$\newcommand{\eps}{\varepsilon} \newcommand{\kron}{\otimes} \DeclareMathOperator{\diag}{diag} \DeclareMathOperator{\trace}{trace} \DeclareMathOperator{\rank}{rank} \DeclareMathOperator*{\minimize}{minimize} \DeclareMathOperator*{\maximize}{maximize} \DeclareMathOperator{\subjectto}{subject to} \newcommand{\mat}[1]{\boldsymbol{#1}} \renewcommand{\vec}[1]{\boldsymbol{\mathrm{#1}}} \newcommand{\vecalt}[1]{\boldsymbol{#1}} \newcommand{\conj}[1]{\overline{#1}} \newcommand{\normof}[1]{\|#1\|} \newcommand{\onormof}[2]{\|#1\|_{#2}} \newcommand{\MIN}[2]{\begin{array}{ll} \minimize_{#1} & {#2} \end{array}} \newcommand{\MINone}[3]{\begin{array}{ll} \minimize_{#1} & {#2} \\ \subjectto & {#3} \end{array}} \newcommand{\MINthree}[5]{\begin{array}{ll} \minimize_{#1} & {#2} \\ \subjectto & {#3} \\ & {#4} \\ & {#5} \end{array}} \newcommand{\MAX}[2]{\begin{array}{ll} \maximize_{#1} & {#2} \end{array}} \newcommand{\MAXone}[3]{\begin{array}{ll} \maximize_{#1} & {#2} \\ \subjectto & {#3} \end{array}} \newcommand{\itr}[2]{#1^{(#2)}} \newcommand{\itn}[1]{^{(#1)}} \newcommand{\prob}{\mathbb{P}} \newcommand{\probof}[1]{\prob\left\{ #1 \right\}} \newcommand{\pmat}[1]{\begin{pmatrix} #1 \end{pmatrix}} \newcommand{\bmat}[1]{\begin{bmatrix} #1 \end{bmatrix}} \newcommand{\spmat}[1]{\left(\begin{smallmatrix} #1 \end{smallmatrix}\right)} \newcommand{\sbmat}[1]{\left[\begin{smallmatrix} #1 \end{smallmatrix}\right]} \newcommand{\RR}{\mathbb{R}} \newcommand{\CC}{\mathbb{C}} \newcommand{\eye}{\mat{I}} \newcommand{\mA}{\mat{A}} \newcommand{\mB}{\mat{B}} \newcommand{\mC}{\mat{C}} \newcommand{\mD}{\mat{D}} \newcommand{\mE}{\mat{E}} \newcommand{\mF}{\mat{F}} \newcommand{\mG}{\mat{G}} \newcommand{\mH}{\mat{H}} \newcommand{\mI}{\mat{I}} \newcommand{\mJ}{\mat{J}} \newcommand{\mK}{\mat{K}} \newcommand{\mL}{\mat{L}} \newcommand{\mM}{\mat{M}} \newcommand{\mN}{\mat{N}} \newcommand{\mO}{\mat{O}} \newcommand{\mP}{\mat{P}} \newcommand{\mQ}{\mat{Q}} \newcommand{\mR}{\mat{R}} \newcommand{\mS}{\mat{S}} \newcommand{\mT}{\mat{T}} \newcommand{\mU}{\mat{U}} \newcommand{\mV}{\mat{V}} \newcommand{\mW}{\mat{W}} \newcommand{\mX}{\mat{X}} \newcommand{\mY}{\mat{Y}} \newcommand{\mZ}{\mat{Z}} \newcommand{\mLambda}{\mat{\Lambda}} \newcommand{\mSigma}{\ensuremath{\mat{\Sigma}}} \newcommand{\mPbar}{\bar{\mP}} \newcommand{\ones}{\vec{e}} \newcommand{\va}{\vec{a}} \newcommand{\vb}{\vec{b}} \newcommand{\vc}{\vec{c}} \newcommand{\vd}{\vec{d}} \newcommand{\ve}{\vec{e}} \newcommand{\vf}{\vec{f}} \newcommand{\vg}{\vec{g}} \newcommand{\vh}{\vec{h}} \newcommand{\vi}{\vec{i}} \newcommand{\vj}{\vec{j}} \newcommand{\vk}{\vec{k}} \newcommand{\vl}{\vec{l}} \newcommand{\vm}{\vec{l}} \newcommand{\vn}{\vec{n}} \newcommand{\vo}{\vec{o}} \newcommand{\vp}{\vec{p}} \newcommand{\vq}{\vec{q}} \newcommand{\vr}{\vec{r}} \newcommand{\vs}{\vec{s}} \newcommand{\vt}{\vec{t}} \newcommand{\vu}{\vec{u}} \newcommand{\vv}{\vec{v}} \newcommand{\vw}{\vec{w}} \newcommand{\vx}{\vec{x}} \newcommand{\vy}{\vec{y}} \newcommand{\vz}{\vec{z}} \newcommand{\vpi}{\vecalt{\pi}} \newcommand{\vlambda}{\vecalt{\lambda}}$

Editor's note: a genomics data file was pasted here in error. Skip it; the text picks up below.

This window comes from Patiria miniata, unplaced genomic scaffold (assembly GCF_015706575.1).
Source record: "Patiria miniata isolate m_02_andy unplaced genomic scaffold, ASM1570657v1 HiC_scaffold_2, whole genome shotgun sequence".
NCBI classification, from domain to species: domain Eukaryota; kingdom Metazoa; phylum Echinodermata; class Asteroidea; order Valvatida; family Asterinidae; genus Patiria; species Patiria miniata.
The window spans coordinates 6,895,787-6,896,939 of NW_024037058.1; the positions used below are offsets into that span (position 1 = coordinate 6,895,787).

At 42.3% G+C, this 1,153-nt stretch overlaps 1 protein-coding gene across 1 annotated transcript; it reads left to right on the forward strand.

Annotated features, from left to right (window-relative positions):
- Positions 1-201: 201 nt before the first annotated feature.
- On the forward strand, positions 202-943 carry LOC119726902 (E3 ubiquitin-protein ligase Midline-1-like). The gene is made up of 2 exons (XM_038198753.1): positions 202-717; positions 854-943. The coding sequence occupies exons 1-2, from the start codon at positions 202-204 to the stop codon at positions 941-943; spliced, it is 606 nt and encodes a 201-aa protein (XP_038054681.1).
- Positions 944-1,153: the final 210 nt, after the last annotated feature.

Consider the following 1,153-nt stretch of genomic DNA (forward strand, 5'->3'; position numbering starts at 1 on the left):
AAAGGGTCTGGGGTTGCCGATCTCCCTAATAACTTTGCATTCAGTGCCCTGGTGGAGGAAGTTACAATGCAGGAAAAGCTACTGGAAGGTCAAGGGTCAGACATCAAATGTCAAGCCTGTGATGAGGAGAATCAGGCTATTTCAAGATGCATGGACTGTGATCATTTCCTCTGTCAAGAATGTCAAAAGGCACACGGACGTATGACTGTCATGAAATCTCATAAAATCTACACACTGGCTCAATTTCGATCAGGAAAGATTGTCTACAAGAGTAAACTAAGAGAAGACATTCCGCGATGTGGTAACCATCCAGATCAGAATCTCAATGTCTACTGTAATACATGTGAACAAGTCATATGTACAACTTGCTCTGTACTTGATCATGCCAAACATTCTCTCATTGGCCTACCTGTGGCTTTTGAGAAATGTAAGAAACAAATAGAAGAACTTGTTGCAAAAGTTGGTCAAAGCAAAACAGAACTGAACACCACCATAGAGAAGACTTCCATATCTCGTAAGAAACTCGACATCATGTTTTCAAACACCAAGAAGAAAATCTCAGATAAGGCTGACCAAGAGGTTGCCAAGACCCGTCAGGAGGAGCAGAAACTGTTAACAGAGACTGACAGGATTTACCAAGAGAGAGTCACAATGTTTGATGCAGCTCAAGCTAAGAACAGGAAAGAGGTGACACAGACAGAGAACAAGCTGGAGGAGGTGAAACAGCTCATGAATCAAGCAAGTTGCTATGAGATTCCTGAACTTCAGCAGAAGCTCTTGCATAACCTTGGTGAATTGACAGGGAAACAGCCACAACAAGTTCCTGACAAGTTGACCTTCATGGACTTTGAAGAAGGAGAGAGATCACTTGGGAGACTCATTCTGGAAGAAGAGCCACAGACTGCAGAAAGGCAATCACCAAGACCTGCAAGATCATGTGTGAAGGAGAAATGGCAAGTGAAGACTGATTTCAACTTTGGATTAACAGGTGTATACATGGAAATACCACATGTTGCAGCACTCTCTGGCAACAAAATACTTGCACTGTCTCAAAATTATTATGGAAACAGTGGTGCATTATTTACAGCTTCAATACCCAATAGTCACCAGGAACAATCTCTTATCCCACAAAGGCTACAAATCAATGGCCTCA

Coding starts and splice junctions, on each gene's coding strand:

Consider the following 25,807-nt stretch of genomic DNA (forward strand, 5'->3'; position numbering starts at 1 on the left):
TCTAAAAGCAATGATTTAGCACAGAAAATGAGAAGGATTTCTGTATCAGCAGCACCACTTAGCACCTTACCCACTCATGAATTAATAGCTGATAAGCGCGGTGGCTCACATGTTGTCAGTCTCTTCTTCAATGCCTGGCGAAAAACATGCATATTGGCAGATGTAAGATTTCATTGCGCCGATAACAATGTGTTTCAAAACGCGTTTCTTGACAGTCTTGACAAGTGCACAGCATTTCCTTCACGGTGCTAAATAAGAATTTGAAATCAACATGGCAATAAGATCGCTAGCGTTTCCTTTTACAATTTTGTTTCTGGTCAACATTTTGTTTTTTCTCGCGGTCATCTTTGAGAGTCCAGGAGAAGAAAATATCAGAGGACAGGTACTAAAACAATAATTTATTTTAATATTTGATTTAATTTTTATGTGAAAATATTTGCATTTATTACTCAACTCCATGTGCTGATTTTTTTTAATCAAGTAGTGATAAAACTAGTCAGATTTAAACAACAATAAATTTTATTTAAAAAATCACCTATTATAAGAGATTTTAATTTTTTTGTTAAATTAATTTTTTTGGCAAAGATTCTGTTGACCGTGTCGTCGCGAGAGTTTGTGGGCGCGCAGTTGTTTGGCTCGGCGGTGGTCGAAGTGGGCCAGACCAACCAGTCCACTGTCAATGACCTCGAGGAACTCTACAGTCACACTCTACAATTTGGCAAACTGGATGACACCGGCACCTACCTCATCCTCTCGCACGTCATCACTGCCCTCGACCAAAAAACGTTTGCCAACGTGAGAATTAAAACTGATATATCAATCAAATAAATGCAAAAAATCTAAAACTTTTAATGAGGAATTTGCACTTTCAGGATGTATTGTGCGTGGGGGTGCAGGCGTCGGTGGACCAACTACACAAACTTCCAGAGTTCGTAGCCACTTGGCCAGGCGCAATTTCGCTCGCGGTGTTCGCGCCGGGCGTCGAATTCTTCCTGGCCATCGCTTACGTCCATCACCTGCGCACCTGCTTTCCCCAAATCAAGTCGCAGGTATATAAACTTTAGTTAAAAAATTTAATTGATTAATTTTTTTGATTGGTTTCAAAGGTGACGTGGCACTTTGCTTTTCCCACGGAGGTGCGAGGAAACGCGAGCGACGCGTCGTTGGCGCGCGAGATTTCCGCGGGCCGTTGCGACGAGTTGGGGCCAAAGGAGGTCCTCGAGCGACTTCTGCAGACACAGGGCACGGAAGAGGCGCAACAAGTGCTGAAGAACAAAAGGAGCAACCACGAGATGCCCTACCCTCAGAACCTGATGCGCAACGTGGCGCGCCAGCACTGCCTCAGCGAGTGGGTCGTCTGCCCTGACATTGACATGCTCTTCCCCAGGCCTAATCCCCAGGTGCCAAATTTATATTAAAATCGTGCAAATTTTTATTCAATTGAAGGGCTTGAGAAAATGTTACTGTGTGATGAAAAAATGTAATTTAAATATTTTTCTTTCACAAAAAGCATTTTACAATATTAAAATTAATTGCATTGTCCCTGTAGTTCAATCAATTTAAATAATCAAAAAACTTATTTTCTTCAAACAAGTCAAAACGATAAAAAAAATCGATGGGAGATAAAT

# Homework 6

Please answer the following questions in complete sentences in a clearly prepared manuscript and submit the solution by the due date on Blackboard (around Sunday, October 21th, 2018.)

Remember that this is a graduate class. There may be elements of the problem statements that require you to fill in appropriate assumptions. You are also responsible for determining what evidence to include. An answer alone is rarely sufficient, but neither is an overly verbose description required. Use your judgement to focus your discussion on the most interesting pieces. The answer to "should I include 'something' in my solution?" will almost always be: Yes, if you think it helps support your answer.

## Problem 0: Homework checklist

• Please identify anyone, whether or not they are in the class, with whom you discussed your homework. This problem is worth 1 point, but on a multiplicative scale.

• Make sure you have included your source-code and prepared your solution according to the most recent Piazza note on homework submissions.

## Problem 1: Estimating real-world performance for elimination

In class, we showed how to count the number of floating point operations involved in computing an LU decomposition. Here, we are going to seek a few ways to make this count more realistic. More generally, this type of study would be called performance analysis. But in this case, we'll just make a few simple observations.